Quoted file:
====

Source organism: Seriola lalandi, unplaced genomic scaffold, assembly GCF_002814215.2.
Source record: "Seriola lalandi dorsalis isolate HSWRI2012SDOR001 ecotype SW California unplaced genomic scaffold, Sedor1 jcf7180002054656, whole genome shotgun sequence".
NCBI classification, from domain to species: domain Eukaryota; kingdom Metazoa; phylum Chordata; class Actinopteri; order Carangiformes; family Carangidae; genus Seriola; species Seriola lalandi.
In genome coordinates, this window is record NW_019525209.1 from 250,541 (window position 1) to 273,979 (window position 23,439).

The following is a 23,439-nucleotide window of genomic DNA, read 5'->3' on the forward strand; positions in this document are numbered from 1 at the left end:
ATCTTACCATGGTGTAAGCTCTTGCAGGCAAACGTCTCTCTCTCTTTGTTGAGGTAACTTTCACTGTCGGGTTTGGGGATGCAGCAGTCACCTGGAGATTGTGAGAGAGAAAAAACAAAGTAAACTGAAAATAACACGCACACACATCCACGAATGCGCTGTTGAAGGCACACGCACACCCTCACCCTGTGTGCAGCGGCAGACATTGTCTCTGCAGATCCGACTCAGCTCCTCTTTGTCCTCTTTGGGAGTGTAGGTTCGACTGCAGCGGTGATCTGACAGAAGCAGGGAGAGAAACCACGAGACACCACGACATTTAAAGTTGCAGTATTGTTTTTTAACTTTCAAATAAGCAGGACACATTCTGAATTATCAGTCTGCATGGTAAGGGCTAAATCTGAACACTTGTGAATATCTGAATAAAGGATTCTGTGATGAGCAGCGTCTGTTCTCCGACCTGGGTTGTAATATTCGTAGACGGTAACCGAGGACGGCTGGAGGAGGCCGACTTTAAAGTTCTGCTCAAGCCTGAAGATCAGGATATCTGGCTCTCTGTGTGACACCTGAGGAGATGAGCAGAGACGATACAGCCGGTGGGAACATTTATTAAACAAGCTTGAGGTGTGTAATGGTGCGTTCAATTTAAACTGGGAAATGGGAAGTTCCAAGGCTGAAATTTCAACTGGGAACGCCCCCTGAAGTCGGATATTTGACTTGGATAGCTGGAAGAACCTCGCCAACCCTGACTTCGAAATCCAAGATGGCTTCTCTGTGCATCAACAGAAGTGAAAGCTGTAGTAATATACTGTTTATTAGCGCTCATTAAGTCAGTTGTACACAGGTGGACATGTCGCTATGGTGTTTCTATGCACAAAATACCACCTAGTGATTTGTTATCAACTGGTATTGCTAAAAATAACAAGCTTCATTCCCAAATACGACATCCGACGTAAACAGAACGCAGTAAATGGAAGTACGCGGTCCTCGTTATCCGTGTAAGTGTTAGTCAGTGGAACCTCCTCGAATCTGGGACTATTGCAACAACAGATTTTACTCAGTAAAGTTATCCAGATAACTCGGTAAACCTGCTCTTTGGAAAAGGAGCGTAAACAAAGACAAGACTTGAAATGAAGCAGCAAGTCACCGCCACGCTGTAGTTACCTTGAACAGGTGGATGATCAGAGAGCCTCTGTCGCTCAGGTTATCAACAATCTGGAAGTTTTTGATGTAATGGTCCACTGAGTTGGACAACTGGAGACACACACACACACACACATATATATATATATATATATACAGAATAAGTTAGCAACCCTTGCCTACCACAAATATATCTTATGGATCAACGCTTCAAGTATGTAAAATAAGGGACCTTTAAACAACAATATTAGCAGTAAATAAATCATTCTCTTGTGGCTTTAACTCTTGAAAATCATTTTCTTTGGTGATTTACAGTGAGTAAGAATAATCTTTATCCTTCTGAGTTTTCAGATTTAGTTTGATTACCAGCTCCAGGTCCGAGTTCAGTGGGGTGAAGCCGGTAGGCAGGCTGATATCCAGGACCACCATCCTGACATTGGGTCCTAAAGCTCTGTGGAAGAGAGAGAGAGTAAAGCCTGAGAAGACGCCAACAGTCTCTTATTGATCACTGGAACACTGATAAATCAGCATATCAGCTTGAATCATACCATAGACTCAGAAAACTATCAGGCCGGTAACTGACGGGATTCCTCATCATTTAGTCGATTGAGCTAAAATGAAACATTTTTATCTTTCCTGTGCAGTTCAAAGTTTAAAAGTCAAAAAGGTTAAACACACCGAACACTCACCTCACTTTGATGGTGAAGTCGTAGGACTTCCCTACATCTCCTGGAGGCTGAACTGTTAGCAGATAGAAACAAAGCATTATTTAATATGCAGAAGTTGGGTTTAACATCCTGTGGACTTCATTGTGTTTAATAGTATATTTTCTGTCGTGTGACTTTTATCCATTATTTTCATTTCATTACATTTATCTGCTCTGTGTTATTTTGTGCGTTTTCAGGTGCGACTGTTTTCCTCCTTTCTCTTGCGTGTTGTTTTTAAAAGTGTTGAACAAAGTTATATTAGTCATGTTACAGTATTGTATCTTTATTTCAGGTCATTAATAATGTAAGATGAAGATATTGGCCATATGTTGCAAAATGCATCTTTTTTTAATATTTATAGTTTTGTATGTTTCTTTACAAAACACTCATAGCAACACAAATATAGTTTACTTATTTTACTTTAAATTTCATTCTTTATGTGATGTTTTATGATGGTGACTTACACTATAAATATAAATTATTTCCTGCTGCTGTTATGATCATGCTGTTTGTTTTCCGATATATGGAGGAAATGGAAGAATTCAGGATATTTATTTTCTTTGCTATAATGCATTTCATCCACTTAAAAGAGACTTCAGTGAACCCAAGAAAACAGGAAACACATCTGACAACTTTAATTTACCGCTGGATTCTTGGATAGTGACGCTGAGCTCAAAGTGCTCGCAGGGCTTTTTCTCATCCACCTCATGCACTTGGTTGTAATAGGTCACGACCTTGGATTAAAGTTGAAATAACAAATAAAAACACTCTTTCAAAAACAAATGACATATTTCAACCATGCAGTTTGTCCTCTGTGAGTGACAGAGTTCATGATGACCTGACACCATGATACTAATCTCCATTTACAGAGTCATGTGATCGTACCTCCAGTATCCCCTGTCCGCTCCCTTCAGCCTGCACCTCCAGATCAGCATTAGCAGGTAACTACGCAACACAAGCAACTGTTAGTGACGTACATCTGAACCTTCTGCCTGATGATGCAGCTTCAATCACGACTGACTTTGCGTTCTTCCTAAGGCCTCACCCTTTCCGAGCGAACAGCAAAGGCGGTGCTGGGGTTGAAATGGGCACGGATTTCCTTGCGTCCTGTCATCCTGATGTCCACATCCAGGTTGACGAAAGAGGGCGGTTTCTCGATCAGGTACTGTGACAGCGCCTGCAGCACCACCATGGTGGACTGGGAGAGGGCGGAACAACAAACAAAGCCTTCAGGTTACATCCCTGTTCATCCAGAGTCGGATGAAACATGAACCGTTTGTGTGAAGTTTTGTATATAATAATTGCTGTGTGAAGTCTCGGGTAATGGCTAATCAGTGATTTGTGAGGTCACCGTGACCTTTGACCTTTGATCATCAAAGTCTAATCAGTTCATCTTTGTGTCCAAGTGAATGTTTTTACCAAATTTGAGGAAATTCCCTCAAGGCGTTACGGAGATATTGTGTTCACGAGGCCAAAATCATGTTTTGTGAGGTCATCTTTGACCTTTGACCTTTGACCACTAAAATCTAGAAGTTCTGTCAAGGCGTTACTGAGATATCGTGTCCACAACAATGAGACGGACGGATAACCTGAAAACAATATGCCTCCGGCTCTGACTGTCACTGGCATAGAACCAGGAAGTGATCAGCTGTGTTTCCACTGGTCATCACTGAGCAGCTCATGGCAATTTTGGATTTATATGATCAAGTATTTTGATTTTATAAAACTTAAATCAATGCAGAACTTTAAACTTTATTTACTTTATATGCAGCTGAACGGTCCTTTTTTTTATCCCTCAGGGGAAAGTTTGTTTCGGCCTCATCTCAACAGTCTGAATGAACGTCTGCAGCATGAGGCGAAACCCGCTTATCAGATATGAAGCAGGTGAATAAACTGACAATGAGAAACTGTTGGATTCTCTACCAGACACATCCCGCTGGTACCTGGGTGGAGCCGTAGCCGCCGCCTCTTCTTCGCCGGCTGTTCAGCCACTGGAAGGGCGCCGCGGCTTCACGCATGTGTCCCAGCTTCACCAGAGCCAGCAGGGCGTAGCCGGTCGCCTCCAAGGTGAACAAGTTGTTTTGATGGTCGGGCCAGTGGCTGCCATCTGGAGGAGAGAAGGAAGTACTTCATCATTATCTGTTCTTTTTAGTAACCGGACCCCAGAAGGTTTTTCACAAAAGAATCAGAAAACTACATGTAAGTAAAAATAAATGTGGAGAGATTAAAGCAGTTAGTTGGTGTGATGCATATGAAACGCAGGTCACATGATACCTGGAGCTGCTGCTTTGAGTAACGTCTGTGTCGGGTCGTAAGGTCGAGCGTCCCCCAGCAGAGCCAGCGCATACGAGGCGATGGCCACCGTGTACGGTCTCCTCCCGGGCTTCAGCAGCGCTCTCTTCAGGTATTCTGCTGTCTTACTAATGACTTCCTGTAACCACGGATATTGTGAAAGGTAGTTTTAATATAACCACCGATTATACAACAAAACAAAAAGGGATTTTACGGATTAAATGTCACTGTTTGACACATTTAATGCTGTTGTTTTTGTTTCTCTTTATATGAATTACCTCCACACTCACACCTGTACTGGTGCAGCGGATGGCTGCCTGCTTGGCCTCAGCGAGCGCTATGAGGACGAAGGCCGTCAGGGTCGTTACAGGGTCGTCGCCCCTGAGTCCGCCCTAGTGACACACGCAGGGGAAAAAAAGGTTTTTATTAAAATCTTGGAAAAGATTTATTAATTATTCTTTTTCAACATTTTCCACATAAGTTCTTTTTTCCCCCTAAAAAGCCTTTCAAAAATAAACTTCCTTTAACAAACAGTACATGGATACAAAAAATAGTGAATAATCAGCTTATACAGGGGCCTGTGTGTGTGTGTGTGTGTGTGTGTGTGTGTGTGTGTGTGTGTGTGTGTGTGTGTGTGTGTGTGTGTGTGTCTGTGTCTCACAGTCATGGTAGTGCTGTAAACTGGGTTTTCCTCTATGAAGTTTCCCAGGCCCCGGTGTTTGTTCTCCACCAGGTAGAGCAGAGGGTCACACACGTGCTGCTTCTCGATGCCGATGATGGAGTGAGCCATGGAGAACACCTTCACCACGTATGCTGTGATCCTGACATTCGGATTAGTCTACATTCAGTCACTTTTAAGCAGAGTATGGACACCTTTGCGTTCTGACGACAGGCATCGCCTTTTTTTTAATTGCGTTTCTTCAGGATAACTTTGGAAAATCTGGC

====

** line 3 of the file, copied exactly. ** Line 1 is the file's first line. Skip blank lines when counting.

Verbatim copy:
NCBI classification, from domain to species: domain Eukaryota; kingdom Metazoa; phylum Chordata; class Actinopteri; order Carangiformes; family Carangidae; genus Seriola; species Seriola lalandi.